Share Email Print

Proceedings Paper

Corrected calculation of star trails caused by differential atmospheric refraction
Format Member Price Non-Member Price
PDF $17.00 $21.00

Paper Abstract

Differential atmospheric refraction does not cause a net rotation of a field of stars thus a correctly tracking equatorial telescope does not require rotation of the detector during observations. Ira S. Bowen was mistaken in 1966 in his calculation of star trails. In the publication of his lecture titled "Future Tools of the Astronomer" after being awarded the Gold Medal from the Royal Astronomical Society in 1966, on page 18, he said "At this point I should digress to make a few remarks about the ultimate limitation on the size of field we may hope to reach. For many purposes this will be set by differential refraction in the atmosphere". It shows trails for a ring of stars at a declination of 60 degrees for a site at 30 degrees latitude, for an 8-hour exposure over a 2 degree field diameter. The tangential component of the East and West trails is 3 seconds of arc (arcsec). The correct separation is 0.4 arcsec in the opposite direction which balances the 0.4 arcsec clockwise trails of the North and South stars. Also his 0.6 arcsec radial trail should be 1.1 arcsec. The source of the errors is in the application of spherical trigonometry.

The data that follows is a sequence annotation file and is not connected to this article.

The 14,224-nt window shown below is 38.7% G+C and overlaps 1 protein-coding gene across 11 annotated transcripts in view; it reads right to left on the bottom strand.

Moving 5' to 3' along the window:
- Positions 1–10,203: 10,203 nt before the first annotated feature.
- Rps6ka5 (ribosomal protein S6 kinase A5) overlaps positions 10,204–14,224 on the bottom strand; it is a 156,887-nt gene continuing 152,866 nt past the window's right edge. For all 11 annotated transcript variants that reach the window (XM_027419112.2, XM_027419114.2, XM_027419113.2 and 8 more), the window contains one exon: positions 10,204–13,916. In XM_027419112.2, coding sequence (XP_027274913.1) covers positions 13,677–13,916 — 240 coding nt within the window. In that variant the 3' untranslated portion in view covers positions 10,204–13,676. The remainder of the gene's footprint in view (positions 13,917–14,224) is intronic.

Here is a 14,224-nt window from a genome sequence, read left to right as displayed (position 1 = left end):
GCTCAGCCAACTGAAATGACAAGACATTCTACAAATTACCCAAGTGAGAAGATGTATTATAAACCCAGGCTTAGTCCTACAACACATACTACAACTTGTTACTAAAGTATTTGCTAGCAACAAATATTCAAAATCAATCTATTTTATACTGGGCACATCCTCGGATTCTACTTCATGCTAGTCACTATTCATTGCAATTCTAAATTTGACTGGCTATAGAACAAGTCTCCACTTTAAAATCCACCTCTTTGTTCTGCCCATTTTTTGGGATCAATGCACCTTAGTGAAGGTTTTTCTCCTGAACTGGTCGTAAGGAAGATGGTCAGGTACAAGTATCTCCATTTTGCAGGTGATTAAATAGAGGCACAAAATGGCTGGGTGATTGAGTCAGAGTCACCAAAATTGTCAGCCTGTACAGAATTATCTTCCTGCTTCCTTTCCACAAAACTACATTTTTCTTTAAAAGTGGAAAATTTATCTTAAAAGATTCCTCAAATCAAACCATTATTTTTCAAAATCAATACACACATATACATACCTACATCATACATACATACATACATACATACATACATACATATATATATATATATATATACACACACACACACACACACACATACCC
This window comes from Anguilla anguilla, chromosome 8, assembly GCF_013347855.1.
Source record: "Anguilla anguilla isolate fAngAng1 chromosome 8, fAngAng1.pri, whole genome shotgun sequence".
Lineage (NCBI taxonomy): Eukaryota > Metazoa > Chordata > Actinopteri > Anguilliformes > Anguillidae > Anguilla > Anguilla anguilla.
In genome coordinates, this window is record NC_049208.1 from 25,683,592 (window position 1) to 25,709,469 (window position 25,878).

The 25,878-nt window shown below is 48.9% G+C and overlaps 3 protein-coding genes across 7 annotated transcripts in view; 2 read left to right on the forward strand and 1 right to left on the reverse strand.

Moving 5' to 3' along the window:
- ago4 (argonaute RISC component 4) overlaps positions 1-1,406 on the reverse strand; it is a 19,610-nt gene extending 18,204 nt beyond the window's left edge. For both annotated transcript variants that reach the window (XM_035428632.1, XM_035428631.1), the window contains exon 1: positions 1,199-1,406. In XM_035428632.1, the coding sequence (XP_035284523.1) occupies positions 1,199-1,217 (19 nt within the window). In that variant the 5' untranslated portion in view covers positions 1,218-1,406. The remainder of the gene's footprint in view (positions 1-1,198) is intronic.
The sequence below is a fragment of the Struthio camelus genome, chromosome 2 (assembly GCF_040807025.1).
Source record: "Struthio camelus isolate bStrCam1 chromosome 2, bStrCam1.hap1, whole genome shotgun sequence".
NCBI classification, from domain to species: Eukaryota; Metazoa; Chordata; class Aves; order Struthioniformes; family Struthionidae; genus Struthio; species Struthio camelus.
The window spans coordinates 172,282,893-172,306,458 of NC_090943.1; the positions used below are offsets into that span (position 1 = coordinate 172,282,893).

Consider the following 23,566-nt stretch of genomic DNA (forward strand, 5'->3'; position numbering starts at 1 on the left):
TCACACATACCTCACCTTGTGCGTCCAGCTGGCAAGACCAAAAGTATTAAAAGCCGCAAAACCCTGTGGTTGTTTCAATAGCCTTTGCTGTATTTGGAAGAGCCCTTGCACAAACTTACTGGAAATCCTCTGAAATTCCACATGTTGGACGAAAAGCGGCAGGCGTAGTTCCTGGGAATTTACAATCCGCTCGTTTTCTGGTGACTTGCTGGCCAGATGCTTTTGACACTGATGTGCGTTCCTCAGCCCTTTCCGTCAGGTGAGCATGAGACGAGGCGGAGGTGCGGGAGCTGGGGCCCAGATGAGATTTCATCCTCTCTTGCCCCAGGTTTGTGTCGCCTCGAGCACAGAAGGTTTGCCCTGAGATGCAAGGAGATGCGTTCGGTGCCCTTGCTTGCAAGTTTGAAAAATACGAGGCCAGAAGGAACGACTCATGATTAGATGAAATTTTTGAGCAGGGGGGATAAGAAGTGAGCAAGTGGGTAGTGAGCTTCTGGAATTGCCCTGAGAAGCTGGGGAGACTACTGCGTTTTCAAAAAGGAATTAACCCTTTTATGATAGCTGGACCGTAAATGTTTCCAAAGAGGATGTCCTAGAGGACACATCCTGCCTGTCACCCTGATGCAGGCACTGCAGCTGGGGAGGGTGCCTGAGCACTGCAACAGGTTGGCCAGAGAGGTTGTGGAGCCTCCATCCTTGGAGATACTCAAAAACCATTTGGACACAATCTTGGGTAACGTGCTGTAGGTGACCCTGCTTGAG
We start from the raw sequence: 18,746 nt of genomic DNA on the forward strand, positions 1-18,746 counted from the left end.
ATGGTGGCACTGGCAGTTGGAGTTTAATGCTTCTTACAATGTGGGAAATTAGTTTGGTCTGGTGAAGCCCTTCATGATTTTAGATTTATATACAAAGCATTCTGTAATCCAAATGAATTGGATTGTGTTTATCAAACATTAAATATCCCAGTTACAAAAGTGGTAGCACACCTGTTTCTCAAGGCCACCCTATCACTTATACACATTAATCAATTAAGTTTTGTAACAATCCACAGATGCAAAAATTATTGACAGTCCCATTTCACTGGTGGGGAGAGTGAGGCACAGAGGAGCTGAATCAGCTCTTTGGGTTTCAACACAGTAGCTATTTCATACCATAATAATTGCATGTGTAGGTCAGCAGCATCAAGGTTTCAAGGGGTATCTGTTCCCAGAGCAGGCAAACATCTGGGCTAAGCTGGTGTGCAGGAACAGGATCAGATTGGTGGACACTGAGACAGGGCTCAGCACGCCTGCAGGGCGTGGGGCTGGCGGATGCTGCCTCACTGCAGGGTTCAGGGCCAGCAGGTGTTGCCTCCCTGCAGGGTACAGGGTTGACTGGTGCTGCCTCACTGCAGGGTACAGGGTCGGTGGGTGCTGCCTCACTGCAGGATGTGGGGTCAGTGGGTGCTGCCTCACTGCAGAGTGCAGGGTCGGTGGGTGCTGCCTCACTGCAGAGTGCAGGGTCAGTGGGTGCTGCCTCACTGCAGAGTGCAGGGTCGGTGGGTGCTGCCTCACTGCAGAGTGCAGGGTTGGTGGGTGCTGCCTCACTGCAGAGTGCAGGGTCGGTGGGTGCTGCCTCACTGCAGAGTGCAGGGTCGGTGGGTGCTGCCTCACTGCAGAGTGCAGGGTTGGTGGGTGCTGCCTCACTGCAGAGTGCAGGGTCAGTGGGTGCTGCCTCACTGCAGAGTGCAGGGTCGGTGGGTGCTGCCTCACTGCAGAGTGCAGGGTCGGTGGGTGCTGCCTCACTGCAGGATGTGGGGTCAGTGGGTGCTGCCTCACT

Paper Details

Date Published: 18 July 2006
PDF: 11 pages
Proc. SPIE 6342, International Optical Design Conference 2006, 63421N (18 July 2006); doi: 10.1117/12.692307
Show Author Affiliations
Eric Harvey Richardson, Univ. of Victoria (Canada)

Published in SPIE Proceedings Vol. 6342:
International Optical Design Conference 2006
G. Groot Gregory; Joseph M. Howard; R. John Koshel, Editor(s)

© SPIE. Terms of Use
Back to Top
Sign in to read the full article
Create a free SPIE account to get access to
premium articles and original research
Forgot your username?